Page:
In my last eco blog, I emphasized the ramifications of changes in earth’s temperatures on our oceans and marine species. This time, I focus on terrestrial concerns as they relate to global warming.
Global average surface temperatures have risen about twice as fast over land masses during the last century as they have over our oceans, and scientists say they have no reason to believe this trend will not continue into the next century. Predictions that averages will rise as many as 9 degrees F. have been reported. But mean temperatures tell only a part of the story. Along with the increase in heat will come extremes in weather systems which will exacerbate the problems we will face over the coming years.
But She's Not There, by Janet Glatz
“The key difference is the rate of change,” says Noah Diffenbaugh, a climate scientist at the Woods Institute for the Environment at Stanford University. “The combination of rate and magnitude over the next century is unprecedented. In the context of the geological record of the last 65 million years, this (change in the 21st century) is likely to be an order of magnitude two or three orders more rapid.”
All these changes will have profound effects on the earth’s land-based ecosystems, such as increased or decreased rainfall, major flooding, wildfires, huge storms, and tree die-offs. So what will happen to the wide spectrum of species that inhabit these ecosystems as global warming forces them to adapt or die?
Afternoon Bath, by Janet Glatz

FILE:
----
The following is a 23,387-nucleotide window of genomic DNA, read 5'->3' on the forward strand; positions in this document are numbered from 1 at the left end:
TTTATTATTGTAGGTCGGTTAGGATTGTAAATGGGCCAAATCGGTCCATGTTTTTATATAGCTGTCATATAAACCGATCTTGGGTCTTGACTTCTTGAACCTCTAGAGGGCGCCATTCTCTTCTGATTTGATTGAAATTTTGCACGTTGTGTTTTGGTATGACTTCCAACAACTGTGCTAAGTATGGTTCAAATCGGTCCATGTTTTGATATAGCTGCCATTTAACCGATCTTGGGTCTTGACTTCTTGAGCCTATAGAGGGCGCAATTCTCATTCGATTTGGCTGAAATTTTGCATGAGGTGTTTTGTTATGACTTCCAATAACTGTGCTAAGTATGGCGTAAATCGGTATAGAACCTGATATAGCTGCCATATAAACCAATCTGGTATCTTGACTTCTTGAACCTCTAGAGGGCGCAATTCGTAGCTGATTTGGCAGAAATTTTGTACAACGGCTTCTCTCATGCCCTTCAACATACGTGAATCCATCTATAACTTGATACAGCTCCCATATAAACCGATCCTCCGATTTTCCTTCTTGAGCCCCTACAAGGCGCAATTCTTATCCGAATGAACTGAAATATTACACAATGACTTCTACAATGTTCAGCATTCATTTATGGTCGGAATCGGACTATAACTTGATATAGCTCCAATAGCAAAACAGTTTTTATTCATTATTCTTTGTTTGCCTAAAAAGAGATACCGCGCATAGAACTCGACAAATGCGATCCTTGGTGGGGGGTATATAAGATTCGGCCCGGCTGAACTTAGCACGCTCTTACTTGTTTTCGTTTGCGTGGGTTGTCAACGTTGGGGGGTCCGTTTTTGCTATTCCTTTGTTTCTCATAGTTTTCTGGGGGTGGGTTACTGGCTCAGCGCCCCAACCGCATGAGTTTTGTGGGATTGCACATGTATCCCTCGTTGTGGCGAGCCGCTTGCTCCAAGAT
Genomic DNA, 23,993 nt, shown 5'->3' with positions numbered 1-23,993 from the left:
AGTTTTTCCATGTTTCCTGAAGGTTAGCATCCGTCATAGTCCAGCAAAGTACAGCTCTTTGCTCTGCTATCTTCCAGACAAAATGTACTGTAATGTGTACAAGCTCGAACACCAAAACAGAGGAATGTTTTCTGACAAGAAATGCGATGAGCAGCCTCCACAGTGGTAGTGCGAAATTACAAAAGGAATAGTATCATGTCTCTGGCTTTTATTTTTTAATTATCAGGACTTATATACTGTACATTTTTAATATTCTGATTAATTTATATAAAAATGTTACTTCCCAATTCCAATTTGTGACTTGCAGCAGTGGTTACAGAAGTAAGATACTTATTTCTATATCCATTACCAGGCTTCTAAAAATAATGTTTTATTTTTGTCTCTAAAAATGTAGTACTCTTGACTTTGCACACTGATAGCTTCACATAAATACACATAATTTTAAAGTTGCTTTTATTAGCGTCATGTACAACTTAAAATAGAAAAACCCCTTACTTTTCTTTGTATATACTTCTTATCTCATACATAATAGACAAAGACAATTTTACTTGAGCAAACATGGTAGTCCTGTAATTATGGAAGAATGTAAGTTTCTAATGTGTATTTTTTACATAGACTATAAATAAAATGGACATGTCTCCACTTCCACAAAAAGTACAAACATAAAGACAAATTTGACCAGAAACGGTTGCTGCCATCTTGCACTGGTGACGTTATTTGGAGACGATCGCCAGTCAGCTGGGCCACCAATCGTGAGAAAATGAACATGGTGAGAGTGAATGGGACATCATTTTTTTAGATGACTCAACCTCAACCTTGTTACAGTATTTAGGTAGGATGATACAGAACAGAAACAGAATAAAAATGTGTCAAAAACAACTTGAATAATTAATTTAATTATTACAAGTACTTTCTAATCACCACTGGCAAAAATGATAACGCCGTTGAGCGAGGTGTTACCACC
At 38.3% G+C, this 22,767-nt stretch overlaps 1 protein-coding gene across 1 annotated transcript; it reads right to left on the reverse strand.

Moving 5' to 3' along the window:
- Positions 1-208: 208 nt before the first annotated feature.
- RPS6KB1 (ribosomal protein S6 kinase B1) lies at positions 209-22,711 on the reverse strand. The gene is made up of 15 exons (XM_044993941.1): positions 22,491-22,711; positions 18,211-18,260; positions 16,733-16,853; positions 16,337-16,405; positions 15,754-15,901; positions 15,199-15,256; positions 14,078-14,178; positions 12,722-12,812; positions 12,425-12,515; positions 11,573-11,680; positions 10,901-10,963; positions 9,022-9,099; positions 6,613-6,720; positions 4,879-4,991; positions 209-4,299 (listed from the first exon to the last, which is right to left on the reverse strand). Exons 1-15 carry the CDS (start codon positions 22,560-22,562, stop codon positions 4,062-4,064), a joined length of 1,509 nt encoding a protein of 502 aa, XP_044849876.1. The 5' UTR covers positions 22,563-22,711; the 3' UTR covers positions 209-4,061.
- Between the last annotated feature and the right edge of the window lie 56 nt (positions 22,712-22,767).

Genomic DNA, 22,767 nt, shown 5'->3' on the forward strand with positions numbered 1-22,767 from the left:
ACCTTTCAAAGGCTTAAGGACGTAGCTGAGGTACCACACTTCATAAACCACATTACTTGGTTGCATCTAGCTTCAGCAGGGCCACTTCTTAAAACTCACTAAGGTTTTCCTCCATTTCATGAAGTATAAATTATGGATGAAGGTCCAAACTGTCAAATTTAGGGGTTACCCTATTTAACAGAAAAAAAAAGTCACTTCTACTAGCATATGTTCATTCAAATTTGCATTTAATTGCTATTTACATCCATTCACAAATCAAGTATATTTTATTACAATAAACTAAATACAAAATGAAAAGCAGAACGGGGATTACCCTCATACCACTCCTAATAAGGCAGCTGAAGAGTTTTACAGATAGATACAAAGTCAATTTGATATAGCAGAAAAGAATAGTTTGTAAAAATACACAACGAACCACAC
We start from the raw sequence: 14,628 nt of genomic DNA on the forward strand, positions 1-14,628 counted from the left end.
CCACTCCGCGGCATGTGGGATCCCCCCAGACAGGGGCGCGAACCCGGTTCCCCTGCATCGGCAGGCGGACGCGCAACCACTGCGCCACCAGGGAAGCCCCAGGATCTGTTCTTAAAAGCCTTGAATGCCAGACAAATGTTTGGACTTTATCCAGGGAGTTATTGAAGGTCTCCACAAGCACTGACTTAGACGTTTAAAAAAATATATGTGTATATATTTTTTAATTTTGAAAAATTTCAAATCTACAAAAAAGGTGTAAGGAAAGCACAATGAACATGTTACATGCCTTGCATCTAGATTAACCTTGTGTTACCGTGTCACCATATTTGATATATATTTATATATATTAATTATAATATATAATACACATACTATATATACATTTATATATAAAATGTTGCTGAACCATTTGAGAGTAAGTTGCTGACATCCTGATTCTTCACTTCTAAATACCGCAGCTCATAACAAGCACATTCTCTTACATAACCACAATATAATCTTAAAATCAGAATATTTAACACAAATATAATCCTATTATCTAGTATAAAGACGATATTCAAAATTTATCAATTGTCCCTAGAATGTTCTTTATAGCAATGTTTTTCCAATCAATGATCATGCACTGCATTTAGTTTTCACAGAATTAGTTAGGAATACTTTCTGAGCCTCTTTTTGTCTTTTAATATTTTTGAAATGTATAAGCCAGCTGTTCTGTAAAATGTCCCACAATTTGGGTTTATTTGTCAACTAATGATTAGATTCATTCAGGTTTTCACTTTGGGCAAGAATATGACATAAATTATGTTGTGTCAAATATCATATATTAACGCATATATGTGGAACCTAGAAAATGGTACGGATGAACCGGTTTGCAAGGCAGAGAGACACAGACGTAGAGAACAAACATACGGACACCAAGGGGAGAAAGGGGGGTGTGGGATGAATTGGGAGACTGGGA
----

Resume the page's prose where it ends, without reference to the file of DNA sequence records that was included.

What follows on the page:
Many environmental experts believe that migration to more habitable areas will be the predominant factor in their survival. Past studies have shown that they would have to move at a rate of half a mile per year to keep living in the temperature range to which they are accustomed, but these numbers are drastically changing.
Flat areas—savannahs, deserts, plains—were once thought to be where plants and animals will have to travel the fastest to cover the ground miles needed to keep ahead of the increasing temperatures. Now, however, new studies say that those living in mountainous zones will have to travel the fastest and farthest to escape, needing to move at upwards of 80 miles a year. Sadly, those species that already inhabit the cooler mountain tops will have nowhere to go when the mountains inevitably heat up.
Millions of years ago when the earth experienced severe warming, living things had a far greater span of time within which to adapt. Today’s warming trend is happening at a rate that will require much faster acclimation. Human development, pollution, urban sprawl, mining, energy production, and deforestation must all shift from a purely profit-based focus to one that favors a balance between business growth and hard science in order to preserve wild species’ lives, as well as our own.
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